When I was in college, my friends and I would squat around a tiny charcoal grill while my friend Eric seared pork belly, short ribs, and marinated slices of steak for our summer Korean barbecues. These days, I still try to grill bulgogi and galbi on Labor Day; I find the gently sweet, sort of fruity Korean barbecue marinades far surpass a slather of ketchup-based barbecue sauce on a chicken thigh. But I kick myself for not finding Maangchi’s fantastic japchae recipe earlier, which would have been a natural pairing for Eric’s pile of grilled meats. Japchae, sweet potato starch noodles tossed with stir-fried vegetables, are mellow enough to stand alongside any piece of grilled meat, while the nutty touch of sesame oil, colorful mix of julienned vegetables, and the bass note of rehydrated shiitakes make it an uncomplicated, crowd-pleasing side. I tend to opt out of the beef in this recipe, simply because I have a number of vegetarians in my life who may be relying on it for a main course. It’s easy to double for larger groups, and it’s great hot or cold if you have leftovers. If you’re looking for a knockout bulgogi marinade for the top billing, Maangchi’s remains my go-to. — Brooke Jackson-Glidden, Eater Portland editor

Corn Chowder Salad

Beekman Boys, Smitten Kitchen

Corn salads can be a little ho-hum to me (corn + can of black beans + diced bell pepper = you know the drill), but I really enjoy corn in the summer, so I perk up when I come across a recipe with a bit more personality. Smitten Kitchen’s corn chowder salad (adapted from the Beekman Boys) definitely qualifies; bacon and cooked potatoes add fat and heft, with a little cider vinegar for a spark of acid. It’s even more of a winner during corn season, but no judgment if you just use it as a way to make frozen kernels a bit more exciting; you’ll just have to estimate a little on the swap. — Missy Frederick, cities director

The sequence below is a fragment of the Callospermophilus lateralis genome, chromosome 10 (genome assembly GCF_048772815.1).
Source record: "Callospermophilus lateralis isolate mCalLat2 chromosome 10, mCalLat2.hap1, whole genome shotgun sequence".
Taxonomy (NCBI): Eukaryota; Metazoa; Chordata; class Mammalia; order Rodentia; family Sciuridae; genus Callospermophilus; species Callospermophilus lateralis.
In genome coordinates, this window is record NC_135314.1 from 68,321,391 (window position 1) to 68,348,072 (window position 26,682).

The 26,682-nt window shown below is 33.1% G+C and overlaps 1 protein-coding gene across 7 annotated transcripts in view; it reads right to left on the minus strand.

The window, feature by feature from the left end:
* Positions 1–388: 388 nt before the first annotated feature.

Tomatoes with Fig & Prosciutto; Minty Limeade

Andy Baraghani, Bon Appétit

I am never lazier than when the temperature soars. I have no will to do anything — let alone cook! for a crowd! So, I don’t. Luckily, I can rely on the glory of late-summer tomatoes and figs to split the difference between my sloth and my entertaining aspirations. Why sweat that too-involved, “show-stopping” dish most guests might not even finish? I’ll shop in air-conditioned bliss to stock up on chilled slivers of prosciutto, large bottles of sparkling water, and a few lemons and limes to whip up not only a cooling fig, tomato, and prosciutto salad showered with mint, freshly ground black pepper, and beautiful, beautiful salt but a crisp, minty limeade as well. And when my friends arrive, heat exhausted and hungry, I can always say, “Oh, this? It was nothing!” and mean it. — Jesse Sparks, cities editor

Beautiful Burger Buns

King Arthur Flour

This summer, I honed an excellent party trick: I would show up to barbecues with homemade hot dog and hamburger buns. People automatically think you’re a baking genius and there really is something special about grilling up a dog and eating it on a bespoke bun — so soft, so pillowy, so not dried out from years of sitting on a grocery store shelf. With cooler weather incoming, opportunities to grill are shrinking, so take this chance to impress a crowd while you still can. Luckily, the King Arthur recipe for hamburger buns is basically as easy as they come. (If you’re looking to do hot dog buns, divide the dough into slightly smaller pieces and watch this shaping video for assistance.) Trust me: you’ll be the star of the party and your grilled meats will taste infinitely better. It’s a win-win. — Dayna Evans, Eater Philly editor